Ladd McConkey, WR, Georgia

McConkey may not ever become an NFL team’s No. 1 wide receiver, but he could be a very good No. 2 and slot receiver. McConkey is a polished wideout who does everything well. He is a smooth route-runner who doesn’t take extra steps in and out of his breaks. He also has enough quickness through the route and nice shiftiness to generate separation from press coverage. Even against good defensive backs, McConkey can use his route-running and quickness to consistently generate separation.

McConkey has natural hands and is astute to put his hands up late to not tip off defensive backs that the ball is coming. He tracks the pass well and possesses advanced body control to adjust to the ball while making acrobatic catches along the sideline. What really sets McConkey apart is tremendous yards-after-the-catch skills. He is electric with the ball in his hands, dodging defenders and weaving through the secondary. After the catch, McConkey finds a second gear and uses superb vision and instincts to continue to rip off yards despite it looking like he is going to get tackled. When the ball is in his hands, McConkey is a playmaker who can really hurt defenses.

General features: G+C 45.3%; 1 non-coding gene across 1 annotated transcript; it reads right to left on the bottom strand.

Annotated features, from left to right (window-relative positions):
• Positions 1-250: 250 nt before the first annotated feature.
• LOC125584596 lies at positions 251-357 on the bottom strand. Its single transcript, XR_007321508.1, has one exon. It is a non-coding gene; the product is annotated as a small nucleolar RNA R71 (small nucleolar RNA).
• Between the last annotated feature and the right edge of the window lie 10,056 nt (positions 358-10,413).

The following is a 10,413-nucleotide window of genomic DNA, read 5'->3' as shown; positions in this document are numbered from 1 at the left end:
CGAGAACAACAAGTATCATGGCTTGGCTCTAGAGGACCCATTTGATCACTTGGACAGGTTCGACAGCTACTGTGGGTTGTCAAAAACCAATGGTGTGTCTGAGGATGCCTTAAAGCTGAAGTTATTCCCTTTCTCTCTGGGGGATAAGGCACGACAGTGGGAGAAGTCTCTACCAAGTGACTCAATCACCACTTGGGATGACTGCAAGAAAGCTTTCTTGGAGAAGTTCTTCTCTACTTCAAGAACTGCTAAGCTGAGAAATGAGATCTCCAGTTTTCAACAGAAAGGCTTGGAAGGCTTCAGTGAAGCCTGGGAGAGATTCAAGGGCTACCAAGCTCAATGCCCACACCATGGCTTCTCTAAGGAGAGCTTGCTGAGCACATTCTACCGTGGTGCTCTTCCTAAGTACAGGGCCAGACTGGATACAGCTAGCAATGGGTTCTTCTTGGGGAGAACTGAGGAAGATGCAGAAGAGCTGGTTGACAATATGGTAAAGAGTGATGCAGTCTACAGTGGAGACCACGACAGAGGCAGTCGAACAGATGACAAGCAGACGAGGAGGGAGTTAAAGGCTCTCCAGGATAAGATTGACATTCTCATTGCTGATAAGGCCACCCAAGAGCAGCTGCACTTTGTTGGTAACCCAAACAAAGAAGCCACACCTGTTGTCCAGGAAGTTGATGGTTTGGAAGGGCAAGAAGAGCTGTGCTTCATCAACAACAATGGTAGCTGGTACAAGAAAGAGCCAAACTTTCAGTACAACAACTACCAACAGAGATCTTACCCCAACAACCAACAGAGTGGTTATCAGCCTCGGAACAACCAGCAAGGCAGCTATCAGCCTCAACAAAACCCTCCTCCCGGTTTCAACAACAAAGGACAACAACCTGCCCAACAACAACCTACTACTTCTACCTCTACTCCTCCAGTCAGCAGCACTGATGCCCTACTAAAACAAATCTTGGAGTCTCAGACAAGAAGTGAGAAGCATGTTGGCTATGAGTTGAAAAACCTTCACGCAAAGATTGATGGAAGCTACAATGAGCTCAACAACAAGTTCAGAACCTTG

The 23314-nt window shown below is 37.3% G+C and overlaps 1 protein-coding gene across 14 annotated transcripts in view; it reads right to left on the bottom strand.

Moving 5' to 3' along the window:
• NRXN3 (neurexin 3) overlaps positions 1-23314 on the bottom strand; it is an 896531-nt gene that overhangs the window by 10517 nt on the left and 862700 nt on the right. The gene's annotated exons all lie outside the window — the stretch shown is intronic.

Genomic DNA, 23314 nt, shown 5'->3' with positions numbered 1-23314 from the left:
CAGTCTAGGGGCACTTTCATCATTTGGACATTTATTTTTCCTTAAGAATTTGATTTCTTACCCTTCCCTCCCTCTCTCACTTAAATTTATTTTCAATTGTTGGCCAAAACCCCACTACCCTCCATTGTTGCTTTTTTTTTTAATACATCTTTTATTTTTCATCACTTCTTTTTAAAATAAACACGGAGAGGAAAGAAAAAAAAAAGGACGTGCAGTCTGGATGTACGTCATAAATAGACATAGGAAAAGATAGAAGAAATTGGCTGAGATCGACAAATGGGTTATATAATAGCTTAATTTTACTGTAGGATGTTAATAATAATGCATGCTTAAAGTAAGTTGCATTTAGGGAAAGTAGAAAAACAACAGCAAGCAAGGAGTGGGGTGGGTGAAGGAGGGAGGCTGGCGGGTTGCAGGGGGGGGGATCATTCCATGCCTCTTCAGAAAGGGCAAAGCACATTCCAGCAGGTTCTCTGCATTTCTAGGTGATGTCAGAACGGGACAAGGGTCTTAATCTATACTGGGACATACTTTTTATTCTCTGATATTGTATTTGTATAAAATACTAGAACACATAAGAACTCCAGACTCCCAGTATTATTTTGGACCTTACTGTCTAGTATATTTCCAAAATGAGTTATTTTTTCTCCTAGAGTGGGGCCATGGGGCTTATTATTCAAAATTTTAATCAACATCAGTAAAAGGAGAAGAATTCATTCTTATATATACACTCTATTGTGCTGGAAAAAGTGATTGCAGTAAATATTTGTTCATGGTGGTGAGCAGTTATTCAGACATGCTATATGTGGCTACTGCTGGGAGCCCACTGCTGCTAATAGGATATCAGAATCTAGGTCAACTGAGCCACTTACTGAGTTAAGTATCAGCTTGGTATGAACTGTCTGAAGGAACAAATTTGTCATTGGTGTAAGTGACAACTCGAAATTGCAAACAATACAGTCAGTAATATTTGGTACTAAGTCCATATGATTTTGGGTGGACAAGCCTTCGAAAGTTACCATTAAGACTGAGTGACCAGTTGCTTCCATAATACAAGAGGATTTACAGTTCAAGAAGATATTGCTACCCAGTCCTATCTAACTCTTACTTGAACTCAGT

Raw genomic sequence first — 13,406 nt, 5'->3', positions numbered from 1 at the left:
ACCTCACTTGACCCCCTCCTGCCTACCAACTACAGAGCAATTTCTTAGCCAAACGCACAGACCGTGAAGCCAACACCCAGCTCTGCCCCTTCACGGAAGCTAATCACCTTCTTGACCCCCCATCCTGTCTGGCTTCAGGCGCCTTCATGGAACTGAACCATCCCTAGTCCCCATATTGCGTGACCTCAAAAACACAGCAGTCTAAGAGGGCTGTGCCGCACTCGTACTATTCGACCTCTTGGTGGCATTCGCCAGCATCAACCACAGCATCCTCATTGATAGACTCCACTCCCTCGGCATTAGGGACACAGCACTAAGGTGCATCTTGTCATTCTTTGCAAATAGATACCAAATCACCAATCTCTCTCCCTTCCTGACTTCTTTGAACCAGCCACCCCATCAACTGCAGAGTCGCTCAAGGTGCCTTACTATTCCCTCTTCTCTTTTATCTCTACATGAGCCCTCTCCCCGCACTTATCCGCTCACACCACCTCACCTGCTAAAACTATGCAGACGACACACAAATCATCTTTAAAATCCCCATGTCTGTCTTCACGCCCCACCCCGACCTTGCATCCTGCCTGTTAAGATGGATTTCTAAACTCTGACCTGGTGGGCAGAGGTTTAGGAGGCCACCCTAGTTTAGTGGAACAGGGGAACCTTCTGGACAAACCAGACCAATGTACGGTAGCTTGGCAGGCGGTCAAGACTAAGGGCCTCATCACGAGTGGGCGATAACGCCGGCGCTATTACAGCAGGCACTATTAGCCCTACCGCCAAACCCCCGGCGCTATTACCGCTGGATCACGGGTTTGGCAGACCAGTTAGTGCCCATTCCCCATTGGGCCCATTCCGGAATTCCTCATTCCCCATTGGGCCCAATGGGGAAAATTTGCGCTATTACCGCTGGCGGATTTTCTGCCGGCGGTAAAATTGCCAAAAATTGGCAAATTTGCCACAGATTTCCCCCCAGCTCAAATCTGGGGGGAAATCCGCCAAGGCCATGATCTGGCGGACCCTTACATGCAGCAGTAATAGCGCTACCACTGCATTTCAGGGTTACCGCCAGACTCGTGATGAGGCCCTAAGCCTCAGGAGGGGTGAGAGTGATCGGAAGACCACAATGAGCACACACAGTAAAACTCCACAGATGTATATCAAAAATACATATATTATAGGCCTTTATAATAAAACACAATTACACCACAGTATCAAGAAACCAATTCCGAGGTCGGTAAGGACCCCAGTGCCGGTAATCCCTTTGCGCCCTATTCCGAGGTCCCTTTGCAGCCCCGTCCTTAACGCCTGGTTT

McConkey, however, is not a true No. 1 receiver because he lacks game-breaking speed and is not big. At 5-foot-11, 187 pounds, he is small and limited to the slot. Along with being undersized, McConkey has some durability concerns. Thus, he is a likely to end up as a second- or third-round pick in the 2024 NFL Draft, but he could be a playmaker in the NFL if he can stay healthy.

2023: Jonathan Mingo
2022: Alec Pierce
2021: Terrace Marshall Jr
2020: Jalen Reagor
2019: Deebo Samuel
2018: Equanimeous St. Brown
2017: JuJu Smith-Schuster
2016: Tyler Boyd
2015: Justin Hardy
2014: Jared Abbrederis

Offensive Linemen

Kingsley Suamataia, OT, BYU